This story is not brought to you by Raid: Shadow Legends, which is one of the world's most profitable mobile games, having now made over $1 billion during its lifetime. Featuring hundreds of champions, Raid: Shadow Legends exists to advertise itself and milk money out of the unsuspecting players who fall prey to YouTuber sponsorships, as well as propping up the creator community. With over 60m downloads, and 1.75m reviews, it's managed to parlay those strengths, as well as high-quality art, into a lot of users who can then be put on the wheel of gacha to find the hero they want (and then monetized for it). The game recently added a new currency tied to its Tag Team Arena, so that it could further segment the market with its Bazaar and promote building the Tag Team Arena lineup (which needs a number of heroes to play), and is available now on Mobile and PC.
So, Raid: Shadow Legends has hit $1 billion in revenue?
More seriously for a moment, Sensor Tower has reported that Raid: Shadow Legends seriously has passed $1 billion in lifetime revenue, meaning it managed to rake that in since its launch in 2019 (
as one of the most ambitiou... no, stop mocking the sponsorships, Don). In the first half of 2022, it brought in about $155m of that, making it second best in its genre of squad-based mobile RPGs behind only Cygames' Uma Musume Pretty Derby by Cygames and beating out titles like Summoners War and Marvel Strike Force. While successful mid-tier games like Chivalry 2 count 2m units sold in a similar time as a success, Raid: Shadow Legends manages to outearn them and many AAA titles like Monster Hunter Rise.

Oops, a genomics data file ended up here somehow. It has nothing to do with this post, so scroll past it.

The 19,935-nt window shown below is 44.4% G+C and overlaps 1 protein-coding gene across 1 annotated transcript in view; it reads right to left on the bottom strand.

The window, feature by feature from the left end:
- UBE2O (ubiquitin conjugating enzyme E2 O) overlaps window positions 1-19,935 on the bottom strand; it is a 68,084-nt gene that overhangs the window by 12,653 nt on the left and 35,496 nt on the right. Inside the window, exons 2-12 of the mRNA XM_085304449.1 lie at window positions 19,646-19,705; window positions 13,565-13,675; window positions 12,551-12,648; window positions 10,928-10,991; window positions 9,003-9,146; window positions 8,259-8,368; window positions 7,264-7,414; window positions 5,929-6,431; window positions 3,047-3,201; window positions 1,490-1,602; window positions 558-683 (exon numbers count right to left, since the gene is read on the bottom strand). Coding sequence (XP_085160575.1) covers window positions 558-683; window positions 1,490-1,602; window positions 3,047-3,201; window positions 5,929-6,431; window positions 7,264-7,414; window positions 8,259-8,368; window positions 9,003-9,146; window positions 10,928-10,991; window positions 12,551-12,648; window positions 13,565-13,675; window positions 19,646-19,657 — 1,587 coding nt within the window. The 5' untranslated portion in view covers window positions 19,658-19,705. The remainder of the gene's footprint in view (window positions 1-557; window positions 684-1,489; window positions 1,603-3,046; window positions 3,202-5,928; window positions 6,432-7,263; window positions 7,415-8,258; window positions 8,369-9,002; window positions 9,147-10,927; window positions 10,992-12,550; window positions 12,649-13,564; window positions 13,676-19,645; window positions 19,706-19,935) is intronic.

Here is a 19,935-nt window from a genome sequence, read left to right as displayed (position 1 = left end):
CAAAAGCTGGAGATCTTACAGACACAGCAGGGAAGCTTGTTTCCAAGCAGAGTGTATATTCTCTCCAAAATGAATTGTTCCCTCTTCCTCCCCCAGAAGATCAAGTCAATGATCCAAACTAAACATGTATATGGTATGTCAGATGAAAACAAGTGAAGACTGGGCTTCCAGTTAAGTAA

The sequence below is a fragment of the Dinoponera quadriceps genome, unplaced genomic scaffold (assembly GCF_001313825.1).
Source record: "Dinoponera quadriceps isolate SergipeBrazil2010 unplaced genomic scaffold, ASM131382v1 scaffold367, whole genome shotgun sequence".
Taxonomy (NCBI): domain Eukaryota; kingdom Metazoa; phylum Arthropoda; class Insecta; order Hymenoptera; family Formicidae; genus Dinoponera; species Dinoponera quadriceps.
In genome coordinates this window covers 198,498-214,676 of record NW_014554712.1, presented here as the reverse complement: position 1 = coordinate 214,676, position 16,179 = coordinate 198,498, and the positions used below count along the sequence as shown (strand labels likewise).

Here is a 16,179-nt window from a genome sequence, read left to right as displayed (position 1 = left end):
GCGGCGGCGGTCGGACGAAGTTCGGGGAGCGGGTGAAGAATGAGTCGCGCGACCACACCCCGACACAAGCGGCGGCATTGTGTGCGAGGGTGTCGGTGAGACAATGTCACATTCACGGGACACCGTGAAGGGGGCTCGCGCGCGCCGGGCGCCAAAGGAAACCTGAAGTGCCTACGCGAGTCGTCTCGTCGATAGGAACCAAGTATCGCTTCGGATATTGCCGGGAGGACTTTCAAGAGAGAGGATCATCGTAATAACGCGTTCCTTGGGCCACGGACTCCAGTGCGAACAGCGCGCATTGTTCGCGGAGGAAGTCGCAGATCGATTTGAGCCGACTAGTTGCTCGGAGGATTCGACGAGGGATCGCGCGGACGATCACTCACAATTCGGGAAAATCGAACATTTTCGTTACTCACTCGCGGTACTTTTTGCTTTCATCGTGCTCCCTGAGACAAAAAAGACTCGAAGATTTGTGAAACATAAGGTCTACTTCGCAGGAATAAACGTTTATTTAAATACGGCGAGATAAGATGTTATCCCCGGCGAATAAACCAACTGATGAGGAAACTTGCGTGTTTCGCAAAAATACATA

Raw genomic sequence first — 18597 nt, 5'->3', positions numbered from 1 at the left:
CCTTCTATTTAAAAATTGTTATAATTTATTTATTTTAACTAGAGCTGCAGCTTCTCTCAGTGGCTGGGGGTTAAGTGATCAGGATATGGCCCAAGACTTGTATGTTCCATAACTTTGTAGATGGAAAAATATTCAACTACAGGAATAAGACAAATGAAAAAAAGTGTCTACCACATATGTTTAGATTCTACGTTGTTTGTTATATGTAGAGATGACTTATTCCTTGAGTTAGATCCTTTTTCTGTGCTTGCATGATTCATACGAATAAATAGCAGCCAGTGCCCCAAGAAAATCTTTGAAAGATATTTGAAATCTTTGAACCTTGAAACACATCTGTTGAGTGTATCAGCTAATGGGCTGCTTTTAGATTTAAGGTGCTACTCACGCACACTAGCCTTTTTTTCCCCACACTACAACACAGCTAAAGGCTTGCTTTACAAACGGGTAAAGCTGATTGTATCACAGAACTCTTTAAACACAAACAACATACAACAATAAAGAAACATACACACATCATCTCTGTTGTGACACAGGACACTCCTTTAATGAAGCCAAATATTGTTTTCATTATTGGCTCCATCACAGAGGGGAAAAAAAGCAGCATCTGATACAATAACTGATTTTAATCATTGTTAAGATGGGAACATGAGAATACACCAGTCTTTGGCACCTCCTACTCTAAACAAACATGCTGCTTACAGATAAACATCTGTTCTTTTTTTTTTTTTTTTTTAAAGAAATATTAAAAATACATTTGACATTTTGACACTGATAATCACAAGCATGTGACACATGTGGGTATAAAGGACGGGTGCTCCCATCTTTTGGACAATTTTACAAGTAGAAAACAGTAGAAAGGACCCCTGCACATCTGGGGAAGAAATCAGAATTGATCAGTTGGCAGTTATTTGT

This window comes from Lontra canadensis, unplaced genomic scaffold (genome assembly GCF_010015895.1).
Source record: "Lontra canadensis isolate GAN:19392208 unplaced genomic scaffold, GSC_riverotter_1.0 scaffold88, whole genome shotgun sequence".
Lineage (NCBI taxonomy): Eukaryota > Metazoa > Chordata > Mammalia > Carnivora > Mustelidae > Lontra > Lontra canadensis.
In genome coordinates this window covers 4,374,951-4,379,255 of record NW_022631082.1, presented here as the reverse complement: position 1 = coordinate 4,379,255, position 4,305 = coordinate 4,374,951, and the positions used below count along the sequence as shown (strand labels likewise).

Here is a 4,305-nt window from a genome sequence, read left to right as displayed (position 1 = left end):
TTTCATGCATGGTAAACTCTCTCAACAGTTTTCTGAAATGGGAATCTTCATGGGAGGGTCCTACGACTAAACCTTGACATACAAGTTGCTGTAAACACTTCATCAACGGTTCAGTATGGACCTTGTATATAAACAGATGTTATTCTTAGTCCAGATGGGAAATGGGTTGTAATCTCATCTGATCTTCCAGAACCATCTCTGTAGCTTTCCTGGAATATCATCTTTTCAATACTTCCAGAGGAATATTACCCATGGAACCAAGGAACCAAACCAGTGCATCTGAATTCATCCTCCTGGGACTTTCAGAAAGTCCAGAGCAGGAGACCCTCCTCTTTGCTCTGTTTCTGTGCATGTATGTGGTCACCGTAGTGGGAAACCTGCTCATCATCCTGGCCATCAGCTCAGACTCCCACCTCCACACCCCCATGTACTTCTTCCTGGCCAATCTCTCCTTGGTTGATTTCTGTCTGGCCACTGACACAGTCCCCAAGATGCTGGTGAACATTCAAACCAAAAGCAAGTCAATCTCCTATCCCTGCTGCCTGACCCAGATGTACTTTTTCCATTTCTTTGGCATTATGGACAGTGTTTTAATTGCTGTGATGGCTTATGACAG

While the $155m is only about 15% of its lifetime revenue, Raid: Shadow Legends is achieving that as it goes into its 4th year, and during the midst of a market slowdown for video games to boot. Last month, the NPD reported video game spending was down 11% in the US compared to the year before. Given that 59% of the money that Raid has made comes from the US (and from 24% of its playerbase, no less) the slowdown definitely impacts the game, and probably helps explain why year 4 is on pace to make less than last year's record-setting $370m.
If, like me, you don't know anyone who's actually played Raid, it's probably because we're not the target audience for the game, and because it manages to monetize its users well in the US and other affluent countries. The scary part is that for gacha games, Raid's $155m in the first half of 2022 ranks only 17th, meaning there are 16 gacha games that have earned more this year so far. It's the type of thing that makes you think that regulation on loot boxes, and gacha, probably needs to happen given how similar to gambling they are, and how in much the same way as a casino, a video game controls so much of the interaction and situation in which monetization is offered.